Magic, ultimately, is a game of leveraging imperfect information. You know what cards are in your hand and deck, you know what cards are in play, but the rest is a slowly revealed logical puzzle. You know nothing about your opponent’s deck when you sit down to play1, and your most immediate goal is to deduce his or her strategy in order to best counter it. Failing to use every shred of information to your advantage, while concealing as much of your own as possible, is only making your goal—winning—more difficult. Should trading be the same way?
For much of Magic‘s life, trading was also a game of imperfect information. For the first few years, Wizards kept a staggering amount of set information private. The company didn’t disclose the rarity of cards, nor print public set lists.
BRIEF ANECDOTAL ASIDE: Did you know there was a basic Island on the rare sheet for Alpha and Beta? Wizards didn’t want people to “figure out” what the rare card in the pack was, so they made one of the rares an Island. Awesome. Thanks, gang.
It was up to players and collectors (remember, prior to Chronicles, there were a lot of purely dedicated collectors) to know what cards were rarer than others, which ones were valuable, and what they could afford to trade away. You’ll often hear stories of people trading away dual lands for Shivan Dragons, or people giving up commons for rares—even Mark Rosewater himself traded his Fungusaur for his father’s Mox Emerald (both of those cards are rare, but which one would you rather have?). The resources available were woefully inadequate, and most traders determined value based on gut instinct. The internet, the great equalizer in information access, merely congealed this confluence of guesswork. It also looked like a hot mess.
Over the next couple of years, Magic trading developed some rudimentary tools, none more important at the time than pricing magazines. Players would carry around their copy of Scrye, Inquest, or Beckett, and those prices were gospel—at least until the next month’s issue arrived. It is staggering to think about now, but for the majority of players, prices were only updated about once a month, and that was on whatever schedule fit the publisher. Imagine if we only got “prices” once a month today: if prices were published based on pre-Pro Tour numbers, people would be trading Dragonlord Atarka at $7 for a month, only to see it bumped up to $20 a few weeks later.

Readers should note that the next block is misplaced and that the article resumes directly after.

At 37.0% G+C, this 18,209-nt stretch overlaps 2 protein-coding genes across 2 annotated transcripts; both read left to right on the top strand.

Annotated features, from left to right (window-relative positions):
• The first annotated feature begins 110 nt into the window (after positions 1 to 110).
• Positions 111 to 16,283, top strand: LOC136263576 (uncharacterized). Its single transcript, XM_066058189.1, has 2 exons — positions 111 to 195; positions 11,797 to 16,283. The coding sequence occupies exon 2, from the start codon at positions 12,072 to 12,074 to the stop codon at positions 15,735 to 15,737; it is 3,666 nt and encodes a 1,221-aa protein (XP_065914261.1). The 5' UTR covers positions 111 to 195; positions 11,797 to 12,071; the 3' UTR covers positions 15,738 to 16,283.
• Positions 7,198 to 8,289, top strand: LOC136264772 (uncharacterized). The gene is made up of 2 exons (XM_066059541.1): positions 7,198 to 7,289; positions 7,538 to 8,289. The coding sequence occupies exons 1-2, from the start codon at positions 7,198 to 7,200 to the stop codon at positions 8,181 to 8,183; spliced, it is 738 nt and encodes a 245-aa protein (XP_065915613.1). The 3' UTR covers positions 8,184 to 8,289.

The good news is that we no longer live in a world of imperfect information with regards to Magic pricing and finance. In fact, the access to up-to-the-minute information is so ubiquitous, that it may be hurting trading. Try to remember the last time you made a trade where both parties didn’t have their smart phone out looking up prices. It’s been a while, right? True or false: “How to Save a Life” by The Fray was playing in the background. …I knew it.
Recently, and this is a sentiment I’ve heard expressed by multiple others, it seems as though casual trading on the whole is down. My personal take on this is that people have become so concerned about trading away value to “sharks” that they are afraid to trade away something with potential value. I know that, based on my own experience (Yes, Reddit, I am using personal experience as the basis for my opinion), I have traded face to face only twice since GP New Jersey, and one was with a close, personal friend (I took a bit of a loss just to help him get a Modern deck put together)2. Trades at my LGS seem to be rarer than trades in the NFL3, and I’ve gotten to the point where I don’t even carry a trade binder most of the time. When I do take a binder to an event, it is with the understanding that most of it will get buylisted to vendors.
BRIEF FOURTH-WALL BREAKING ASIDE: I typically save this kind of stuff until the end, but I’m not sure how many people actually make it that far. If you have any experiences with trading recently, good or bad, I’d love to hear them. Have you noticed a decline in face-to-face trading opportunities? Are people more reluctant? Now, get ready for one hell of a segue…
Despite the (possible) downswing of face-to-face trading, there is another way, and it seems to be doing better than ever. PucaTrade is about to see its millionth trade (any time now!), and after its successful Indiegogo campaign, there are a lot of new features coming down the pipeline.
Even though I have not been face-to-face trading nearly as much lately, my Puca game has been strong. One is not a total replacement for the other, however, and I want to talk about my personal use of the service, and how to fit it into the larger framework of a trading system.
The most immediate difference between PucaTrade and face-to-face trading is the costs of shipping, both monetary and temporal. The latter is roughly the same as ordering a card from an online store: it will arrive within a week, and there is a very small chance your card(s) will get lost or ruined in the mail4. Do not expect a card that is confirmed sent to you on Wednesday to arrive in time for Friday Night Magic.